March 18, 2016
For Part One click here.
Our goal is to concoct a scenario where John Kasich not only has a purpose in the race, but can win enough additional states that he could make a semi-legitimate case for himself at the convention.
There’s no in between. Either he wins nowhere else, in which case he’s only a spoiler, potentially helping Trump more than Cruz depending on which voters pick him, or he starts winning regularly and gets taken seriously.
We covered the many conditions and bits of fortune he would require to start winning in the first episode. We now continue with a look at the May and June contests. At this point, Kasich has won Wisconsin, Pennsylvania, Delaware, and Maryland. If you’re feeling extra generous, Rhode Island too, but probably not.
Indiana votes on May 3. You might think this is a good opportunity. It does share a border with Ohio. It’s not an easy target. Indiana is the most conservative state in the region. The only one to reliably vote GOP for the past hundred years or so.
Ohio leans red. Republicans can’t win without it. Indiana is red. Democrats only win it when they win almost everywhere. Barack Obama’s very narrow 2008 victory was the first for his team since LBJ in 1964.
Longtime Senator Richard Lugar was successfully primaried in his last re-election attempt. He’s the sort of reasonable Republican Kasich often sounds like. Trump and Cruz will go all in here too.
As of mid-March, Cruz has zero victories east of the Mississippi. It’s real hard to win a nomination if you lost every state in half of the country. Pennsylvania is a pretty good opportunity for him, Indiana very good.
Kasich has no chance here without momentum, no chance of a productive convention without winning it. Unlike Wisconsin and the April 26 states, he doesn’t have weeks to dig in and win people over.
If he diverts to Indiana ahead of April 26, he won’t win the states he needs to on that day. He can drop in once every 10 days or so between now and the 26th, and then just needs to hope he got enough of a bounce from PA/MD/DE to surge forward on primary day and win very narrowly, as the candidates divide the electorate three ways.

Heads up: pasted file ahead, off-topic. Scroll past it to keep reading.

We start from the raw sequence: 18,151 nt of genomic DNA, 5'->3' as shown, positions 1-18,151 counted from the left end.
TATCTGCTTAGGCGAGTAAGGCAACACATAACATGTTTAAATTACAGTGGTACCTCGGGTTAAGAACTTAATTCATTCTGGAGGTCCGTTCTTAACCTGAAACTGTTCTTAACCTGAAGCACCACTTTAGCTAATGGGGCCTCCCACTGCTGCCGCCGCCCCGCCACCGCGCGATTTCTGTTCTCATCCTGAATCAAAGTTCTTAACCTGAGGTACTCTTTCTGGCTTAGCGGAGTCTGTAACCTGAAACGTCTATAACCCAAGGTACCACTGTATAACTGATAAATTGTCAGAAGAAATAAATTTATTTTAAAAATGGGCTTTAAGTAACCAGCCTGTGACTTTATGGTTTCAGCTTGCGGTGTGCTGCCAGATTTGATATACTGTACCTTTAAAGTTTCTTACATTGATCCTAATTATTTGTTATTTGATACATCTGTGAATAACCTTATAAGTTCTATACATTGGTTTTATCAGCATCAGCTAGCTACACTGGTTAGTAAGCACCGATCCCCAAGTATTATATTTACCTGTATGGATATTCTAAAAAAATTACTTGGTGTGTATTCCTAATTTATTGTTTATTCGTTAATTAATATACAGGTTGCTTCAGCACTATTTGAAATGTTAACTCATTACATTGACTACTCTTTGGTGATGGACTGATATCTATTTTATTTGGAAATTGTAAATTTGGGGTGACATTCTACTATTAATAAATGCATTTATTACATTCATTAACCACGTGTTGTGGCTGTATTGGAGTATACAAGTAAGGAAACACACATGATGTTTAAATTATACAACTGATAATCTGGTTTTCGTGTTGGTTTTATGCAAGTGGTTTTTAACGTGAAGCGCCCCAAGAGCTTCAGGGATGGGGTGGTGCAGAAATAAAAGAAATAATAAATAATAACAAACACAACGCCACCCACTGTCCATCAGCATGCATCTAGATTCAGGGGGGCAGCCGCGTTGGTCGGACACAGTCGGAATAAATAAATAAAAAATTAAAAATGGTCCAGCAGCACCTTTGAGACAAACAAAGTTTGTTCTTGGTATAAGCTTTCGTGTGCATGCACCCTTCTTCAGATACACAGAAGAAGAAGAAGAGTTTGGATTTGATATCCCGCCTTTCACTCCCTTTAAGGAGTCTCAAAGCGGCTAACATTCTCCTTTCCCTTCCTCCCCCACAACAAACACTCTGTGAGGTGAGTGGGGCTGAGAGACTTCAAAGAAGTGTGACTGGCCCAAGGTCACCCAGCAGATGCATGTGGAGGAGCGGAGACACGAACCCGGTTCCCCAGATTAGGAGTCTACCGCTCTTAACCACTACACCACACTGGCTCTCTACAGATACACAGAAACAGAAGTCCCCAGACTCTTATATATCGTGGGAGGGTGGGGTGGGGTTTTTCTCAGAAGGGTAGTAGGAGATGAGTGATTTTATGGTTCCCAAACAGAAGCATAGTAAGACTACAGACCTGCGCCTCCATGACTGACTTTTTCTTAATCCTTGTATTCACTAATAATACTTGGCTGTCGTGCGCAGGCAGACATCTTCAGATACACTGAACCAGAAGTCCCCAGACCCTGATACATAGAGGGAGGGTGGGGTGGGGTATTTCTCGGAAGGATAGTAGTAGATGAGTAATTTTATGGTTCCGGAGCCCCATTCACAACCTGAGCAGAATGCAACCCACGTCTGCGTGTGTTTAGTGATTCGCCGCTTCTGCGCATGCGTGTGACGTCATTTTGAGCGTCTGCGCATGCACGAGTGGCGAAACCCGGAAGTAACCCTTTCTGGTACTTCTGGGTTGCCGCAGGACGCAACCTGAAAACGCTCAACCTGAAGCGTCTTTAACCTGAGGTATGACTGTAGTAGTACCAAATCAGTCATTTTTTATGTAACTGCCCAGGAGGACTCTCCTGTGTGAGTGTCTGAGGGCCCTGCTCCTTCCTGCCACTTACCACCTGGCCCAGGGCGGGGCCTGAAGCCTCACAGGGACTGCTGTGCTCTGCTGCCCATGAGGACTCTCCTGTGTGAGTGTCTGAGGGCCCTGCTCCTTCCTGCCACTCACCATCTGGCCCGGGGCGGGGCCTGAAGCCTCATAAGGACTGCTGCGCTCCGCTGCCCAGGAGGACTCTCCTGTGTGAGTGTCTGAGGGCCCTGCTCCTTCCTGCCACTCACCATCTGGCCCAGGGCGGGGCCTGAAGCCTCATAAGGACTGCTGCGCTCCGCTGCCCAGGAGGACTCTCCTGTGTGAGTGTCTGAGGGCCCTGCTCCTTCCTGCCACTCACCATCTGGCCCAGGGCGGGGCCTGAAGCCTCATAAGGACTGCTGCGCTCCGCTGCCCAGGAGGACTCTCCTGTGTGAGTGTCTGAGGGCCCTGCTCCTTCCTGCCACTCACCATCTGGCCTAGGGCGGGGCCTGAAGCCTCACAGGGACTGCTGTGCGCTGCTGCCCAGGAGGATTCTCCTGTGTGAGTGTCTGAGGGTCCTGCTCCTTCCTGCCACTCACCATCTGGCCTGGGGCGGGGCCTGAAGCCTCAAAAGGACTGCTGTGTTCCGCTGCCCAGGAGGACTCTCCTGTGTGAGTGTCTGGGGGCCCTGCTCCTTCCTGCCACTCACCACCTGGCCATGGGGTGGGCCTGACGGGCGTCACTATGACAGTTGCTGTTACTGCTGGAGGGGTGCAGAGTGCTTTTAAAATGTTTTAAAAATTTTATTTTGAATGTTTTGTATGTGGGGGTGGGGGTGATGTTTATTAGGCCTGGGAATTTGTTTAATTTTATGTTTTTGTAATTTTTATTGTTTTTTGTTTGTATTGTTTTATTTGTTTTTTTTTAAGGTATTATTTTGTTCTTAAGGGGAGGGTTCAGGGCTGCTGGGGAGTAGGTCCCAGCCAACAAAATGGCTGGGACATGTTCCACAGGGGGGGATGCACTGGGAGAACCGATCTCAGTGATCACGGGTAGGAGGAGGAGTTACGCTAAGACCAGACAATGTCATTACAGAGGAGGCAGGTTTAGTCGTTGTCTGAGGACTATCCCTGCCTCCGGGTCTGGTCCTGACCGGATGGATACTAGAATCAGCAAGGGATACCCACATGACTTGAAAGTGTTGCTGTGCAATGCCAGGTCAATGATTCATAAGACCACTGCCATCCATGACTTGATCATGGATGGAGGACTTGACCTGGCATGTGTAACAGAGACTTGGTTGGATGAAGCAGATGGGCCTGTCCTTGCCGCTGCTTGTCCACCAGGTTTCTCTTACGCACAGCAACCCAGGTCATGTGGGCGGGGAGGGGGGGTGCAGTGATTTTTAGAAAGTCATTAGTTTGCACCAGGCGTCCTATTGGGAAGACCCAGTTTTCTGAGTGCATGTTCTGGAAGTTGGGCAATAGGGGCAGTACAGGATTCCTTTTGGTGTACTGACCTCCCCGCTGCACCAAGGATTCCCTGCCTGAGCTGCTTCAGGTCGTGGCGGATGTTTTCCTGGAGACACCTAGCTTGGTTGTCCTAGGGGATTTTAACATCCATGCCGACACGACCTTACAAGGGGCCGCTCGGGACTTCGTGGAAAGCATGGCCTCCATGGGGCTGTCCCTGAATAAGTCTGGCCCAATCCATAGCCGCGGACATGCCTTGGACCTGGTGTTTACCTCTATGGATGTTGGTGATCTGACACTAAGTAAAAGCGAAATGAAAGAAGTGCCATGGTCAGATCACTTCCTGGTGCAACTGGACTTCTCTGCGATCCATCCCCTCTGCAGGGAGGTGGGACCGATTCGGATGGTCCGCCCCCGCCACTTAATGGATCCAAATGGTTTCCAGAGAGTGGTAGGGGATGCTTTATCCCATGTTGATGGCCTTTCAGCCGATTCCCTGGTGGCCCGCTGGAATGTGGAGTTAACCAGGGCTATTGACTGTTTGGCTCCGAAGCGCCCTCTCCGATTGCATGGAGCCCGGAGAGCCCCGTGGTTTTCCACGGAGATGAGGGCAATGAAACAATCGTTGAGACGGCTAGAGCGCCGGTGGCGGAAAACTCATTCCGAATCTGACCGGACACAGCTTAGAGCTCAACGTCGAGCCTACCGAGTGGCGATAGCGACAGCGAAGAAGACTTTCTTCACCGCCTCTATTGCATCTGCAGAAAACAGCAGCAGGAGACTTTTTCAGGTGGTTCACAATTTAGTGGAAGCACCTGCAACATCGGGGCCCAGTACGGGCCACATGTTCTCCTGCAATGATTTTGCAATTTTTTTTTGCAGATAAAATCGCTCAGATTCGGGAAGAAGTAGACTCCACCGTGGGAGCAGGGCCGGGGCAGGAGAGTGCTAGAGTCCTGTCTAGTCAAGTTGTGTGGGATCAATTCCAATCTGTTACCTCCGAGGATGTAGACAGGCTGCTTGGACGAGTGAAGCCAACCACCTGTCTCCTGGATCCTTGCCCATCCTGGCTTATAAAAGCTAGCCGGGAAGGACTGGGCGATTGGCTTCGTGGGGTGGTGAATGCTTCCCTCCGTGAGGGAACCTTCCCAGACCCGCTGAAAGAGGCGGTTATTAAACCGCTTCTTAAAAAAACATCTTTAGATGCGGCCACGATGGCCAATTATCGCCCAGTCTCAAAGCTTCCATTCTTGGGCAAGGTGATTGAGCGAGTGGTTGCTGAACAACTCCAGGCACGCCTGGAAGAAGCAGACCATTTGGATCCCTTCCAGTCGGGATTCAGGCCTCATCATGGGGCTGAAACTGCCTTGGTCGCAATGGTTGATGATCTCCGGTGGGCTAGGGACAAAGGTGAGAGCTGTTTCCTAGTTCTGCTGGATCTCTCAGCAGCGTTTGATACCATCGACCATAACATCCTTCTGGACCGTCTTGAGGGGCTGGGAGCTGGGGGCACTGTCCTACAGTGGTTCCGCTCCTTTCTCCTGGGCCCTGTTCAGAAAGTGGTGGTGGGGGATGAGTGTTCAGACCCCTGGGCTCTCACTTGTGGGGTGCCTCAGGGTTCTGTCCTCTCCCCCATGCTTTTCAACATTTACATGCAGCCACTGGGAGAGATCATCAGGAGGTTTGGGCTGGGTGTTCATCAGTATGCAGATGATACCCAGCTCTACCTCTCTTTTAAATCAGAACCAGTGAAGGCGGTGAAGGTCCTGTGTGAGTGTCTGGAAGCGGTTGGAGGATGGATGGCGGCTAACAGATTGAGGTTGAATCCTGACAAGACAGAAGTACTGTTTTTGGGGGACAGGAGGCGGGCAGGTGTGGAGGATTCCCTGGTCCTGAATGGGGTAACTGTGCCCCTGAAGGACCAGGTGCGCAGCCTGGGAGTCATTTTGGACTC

Kasich did do well in the Ohio counties bordering Indiana. For all of the desire for a more conservative Republican, the candidate who defeated Lugar lost in the general election. Many Indianans are wary of selecting a candidate who would likely lose in November.
West Virginia and Nebraska vote on May 10. Trump could shoot ten people dead in the middle of 5th Avenue and win West Virginia. It’s quite possibly the Trumpiest state in the Union. No sense in Kasich spending one second there.
Nebraska likely favors Cruz. Popular new Senator Ben Sasse, a prominent #NeverTrump member, is pretty ideologically in synch with Ted. Unless he and other respected Nebraskans indicate they think Kasich is a better bet to stop Trump, Kasich might want to pass here too.
It depends on how Indiana goes. If Kasich gets to 40% there, and Cruz finishes third, it’s worth a late push. In our scenario, Cruz would have zero victories since March 22. Kasich would have 5 or 6, Trump 2 or 3.
For all the talk about Kasich being mathematically eliminated, that’s only true if he remains the third place choice going forward. If he enters the convention having taken the most states and the most delegates since the field narrowed to three, he has a case for being chosen.
So Nebraska is like Rhode Island. Nice if he wins it, worth a chance if the opportunity presents itself, but not a reason to risk a more important target. If Kasich did get this one, it would effectively knock Cruz out.